The annual performance review stinks. It’s one of the most dreaded and inefficient uses of time that I can think of.
The manager has to scrounge up his recollections of specific good and bad things to discuss. The employee – or agency, if it’s a client review – dreads the thought that he’ll be told he did a lousy job and there is a pink slip in his future.
Quantum Workplace, an HR consulting firm, published a post not too long ago suggesting questions to help measure and boost employee performance. But in my view they were still too generic.
There has got to be a better way – and there is.
Give Immediate Feedback
In my entire career working for companies and agencies I had exactly one performance review. And that was with the consumer bank where I was SVP-Marketing and also in charge of training.
The bank’s CEO put training under marketing because he felt that employees who had direct contact with customer were also marketers. He also felt the most important relationship within the organization was between employee and her immediate manager.
Bud (the CEO) had a system he called “the yellow lined page.” He believed in giving an employee immediate feedback about the good and the bad.
If you messed up an assignment, your manager would discuss it with you right away. What went wrong and why and how can we fix it? Then, the manager would pull out his yellow lined pad, after the meeting, and jot down notes to jog his recollections for the annual review.
These meetings weren’t only to discuss what went wrong but to give praise where it was due. How, together, can we replicate your success with other employees?
In this system, the annual performance review simply becomes a discussion based on all the conversations recorded on those yellow lined pages. The focus becomes setting goals for the following year. No surprises for either side.
Today, you would probably jot those notes down in your computer. It’s also a good idea to shoot an email off to HR so the mini-review is recorded in the employee’s record.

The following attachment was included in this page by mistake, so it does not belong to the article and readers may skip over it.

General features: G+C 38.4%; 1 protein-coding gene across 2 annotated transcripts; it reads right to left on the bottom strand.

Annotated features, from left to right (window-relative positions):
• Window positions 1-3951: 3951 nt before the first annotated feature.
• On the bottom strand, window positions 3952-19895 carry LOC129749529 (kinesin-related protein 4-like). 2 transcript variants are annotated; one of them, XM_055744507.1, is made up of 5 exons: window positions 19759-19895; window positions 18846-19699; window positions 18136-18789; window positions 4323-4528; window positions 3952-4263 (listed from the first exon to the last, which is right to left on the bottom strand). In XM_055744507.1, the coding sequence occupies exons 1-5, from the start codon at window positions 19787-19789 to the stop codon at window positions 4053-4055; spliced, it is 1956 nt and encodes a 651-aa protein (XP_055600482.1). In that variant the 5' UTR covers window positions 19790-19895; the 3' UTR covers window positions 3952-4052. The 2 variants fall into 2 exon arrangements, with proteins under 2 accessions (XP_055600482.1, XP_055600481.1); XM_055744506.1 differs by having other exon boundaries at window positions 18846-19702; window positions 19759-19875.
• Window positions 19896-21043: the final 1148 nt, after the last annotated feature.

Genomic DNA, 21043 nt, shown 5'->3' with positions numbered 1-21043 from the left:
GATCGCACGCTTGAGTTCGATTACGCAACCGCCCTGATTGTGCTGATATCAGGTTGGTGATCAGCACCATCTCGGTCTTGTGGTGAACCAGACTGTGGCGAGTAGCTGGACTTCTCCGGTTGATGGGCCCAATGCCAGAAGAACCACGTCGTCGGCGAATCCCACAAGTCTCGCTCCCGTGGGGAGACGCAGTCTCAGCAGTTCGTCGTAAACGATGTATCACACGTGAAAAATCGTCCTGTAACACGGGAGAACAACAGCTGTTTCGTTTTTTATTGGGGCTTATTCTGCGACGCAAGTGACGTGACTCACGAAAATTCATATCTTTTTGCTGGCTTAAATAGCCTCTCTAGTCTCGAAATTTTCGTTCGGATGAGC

What’s My Job?
It might surprise you to learn that many employees don’t know what their job is. A recent Gallup poll Many Employees Don’t Know What’s Expected of Them at Work revealed that only 50% of employees strongly agreed they know what they’re expected to do.
Another Gallup report stated that when employees know what’s expected of them, a company could achieve productivity gains of 5-10%.
If employees don’t know what to do, how can you properly engage them in giving their all to moving the organization forward? How can you appraise them?
That gets to the job description. Most of them are pretty awful, filled with tasks and no overarching statement of what the person is supposed to accomplish.
The CEO’s job description would read something like this: “John Bigshot’s job is to earn a profit for shareholders.” It wouldn’t go into all the details of how he’s going to do that.
As you go further down the org chart, the authority for deciding things gets narrower, and the responsibility for tasks becomes greater. For example, a person in the mailroom doesn’t have much control over the decisions made but does have a long list of tasks, such as sorting and delivering the mail.
About Consultants and Agencies
I’ve worked as an account manager in PR and advertising agencies. A client’s expectations for the consultant or agency may not be well understood. In my experience, the client always expects more than the agency has promised.
Budgets are never big enough and the agency is afraid to tell the client for fear of losing the account. Thus, the agency falls short of the client’s expectations. You know what happens after a while – boom, the agency is gone.
When pitching new business, I would always say, “There is a continuing loop of information flowing between the client and agency. When something goes wrong within that loop, the relationship breaks down. When you hire us, we’ll work together as a team with responsibilities agreed upon for members of the team.”
No, the client can’t just delegate everything to the agency, or consultant. Both sides need to agree on the work to be done for the money being paid. The agency needs to understand the full extent of its responsibilities. Once the consultant has his “job description,” he can implement the plan.
The consultant needs to be asking for continuous feedback — in effect, on ongoing performance review. Former New York City Mayor Ed Koch became famous for walking the streets and asking everyone he met, “How am I doing?” People laughed, but it worked.
On a Personal Note
I’ll never forget my first job as a reporter with a Long Island daily business newspaper. After a couple of weeks, I asked the managing editor for feedback. “How am I doing,” I asked.
He replied, “You don’t have to worry about how you’re doing. If you aren’t doing well, you’ll just be fired.” Some performance appraisal! I was never fired – I eventually left for another job.
I learned over the course of my career that responsibility and authority aren’t conferred — they’re assumed. If you don’t have an accurate job description, then you’ll need to figure out what your job is and then do your best. Keep track of your successes because chances are your boss won’t remember them all when it’s annual review time.
How do you give and receive feedback?